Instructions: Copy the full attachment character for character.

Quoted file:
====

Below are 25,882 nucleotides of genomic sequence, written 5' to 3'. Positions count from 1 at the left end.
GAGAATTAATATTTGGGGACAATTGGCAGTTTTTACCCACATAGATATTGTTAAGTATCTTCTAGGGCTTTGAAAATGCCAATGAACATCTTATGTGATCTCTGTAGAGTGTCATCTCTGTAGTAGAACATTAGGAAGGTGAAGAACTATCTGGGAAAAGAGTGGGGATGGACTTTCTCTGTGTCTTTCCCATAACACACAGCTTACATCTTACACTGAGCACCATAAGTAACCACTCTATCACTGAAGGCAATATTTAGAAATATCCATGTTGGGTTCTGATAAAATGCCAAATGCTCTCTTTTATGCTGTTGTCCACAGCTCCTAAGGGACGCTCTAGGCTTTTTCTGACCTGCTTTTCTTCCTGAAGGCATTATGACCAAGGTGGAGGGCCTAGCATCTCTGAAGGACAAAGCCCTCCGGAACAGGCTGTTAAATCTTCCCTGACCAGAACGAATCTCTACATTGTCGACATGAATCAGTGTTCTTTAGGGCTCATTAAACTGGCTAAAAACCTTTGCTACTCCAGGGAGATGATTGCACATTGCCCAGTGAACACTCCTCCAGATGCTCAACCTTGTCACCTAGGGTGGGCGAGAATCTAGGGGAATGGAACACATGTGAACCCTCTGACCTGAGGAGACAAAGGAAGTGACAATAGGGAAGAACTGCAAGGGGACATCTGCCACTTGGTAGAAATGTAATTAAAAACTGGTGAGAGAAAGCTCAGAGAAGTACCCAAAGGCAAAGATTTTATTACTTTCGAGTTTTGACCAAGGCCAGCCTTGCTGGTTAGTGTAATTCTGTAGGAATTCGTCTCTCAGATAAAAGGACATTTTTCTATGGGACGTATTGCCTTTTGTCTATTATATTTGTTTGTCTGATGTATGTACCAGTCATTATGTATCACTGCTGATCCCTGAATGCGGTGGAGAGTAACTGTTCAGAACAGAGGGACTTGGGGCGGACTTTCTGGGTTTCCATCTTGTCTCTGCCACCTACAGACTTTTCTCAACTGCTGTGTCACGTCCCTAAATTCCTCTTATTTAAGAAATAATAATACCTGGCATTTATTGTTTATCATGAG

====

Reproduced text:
Below are 25,882 nucleotides of genomic sequence, written 5' to 3'. Positions count from 1 at the left end.
GAGAATTAATATTTGGGGACAATTGGCAGTTTTTACCCACATAGATATTGTTAAGTATCTTCTAGGGCTTTGAAAATGCCAATGAACATCTTATGTGATCTCTGTAGAGTGTCATCTCTGTAGTAGAACATTAGGAAGGTGAAGAACTATCTGGGAAAAGAGTGGGGATGGACTTTCTCTGTGTCTTTCCCATAACACACAGCTTACATCTTACACTGAGCACCATAAGTAACCACTCTATCACTGAAGGCAATATTTAGAAATATCCATGTTGGGTTCTGATAAAATGCCAAATGCTCTCTTTTATGCTGTTGTCCACAGCTCCTAAGGGACGCTCTAGGCTTTTTCTGACCTGCTTTTCTTCCTGAAGGCATTATGACCAAGGTGGAGGGCCTAGCATCTCTGAAGGACAAAGCCCTCCGGAACAGGCTGTTAAATCTTCCCTGACCAGAACGAATCTCTACATTGTCGACATGAATCAGTGTTCTTTAGGGCTCATTAAACTGGCTAAAAACCTTTGCTACTCCAGGGAGATGATTGCACATTGCCCAGTGAACACTCCTCCAGATGCTCAACCTTGTCACCTAGGGTGGGCGAGAATCTAGGGGAATGGAACACATGTGAACCCTCTGACCTGAGGAGACAAAGGAAGTGACAATAGGGAAGAACTGCAAGGGGACATCTGCCACTTGGTAGAAATGTAATTAAAAACTGGTGAGAGAAAGCTCAGAGAAGTACCCAAAGGCAAAGATTTTATTACTTTCGAGTTTTGACCAAGGCCAGCCTTGCTGGTTAGTGTAATTCTGTAGGAATTCGTCTCTCAGATAAAAGGACATTTTTCTATGGGACGTATTGCCTTTTGTCTATTATATTTGTTTGTCTGATGTATGTACCAGTCATTATGTATCACTGCTGATCCCTGAATGCGGTGGAGAGTAACTGTTCAGAACAGAGGGACTTGGGGCGGACTTTCTGGGTTTCCATCTTGTCTCTGCCACCTACAGACTTTTCTCAACTGCTGTGTCACGTCCCTAAATTCCTCTTATTTAAGAAATAATAATACCTGGCATTTATTGTTTATCATGAG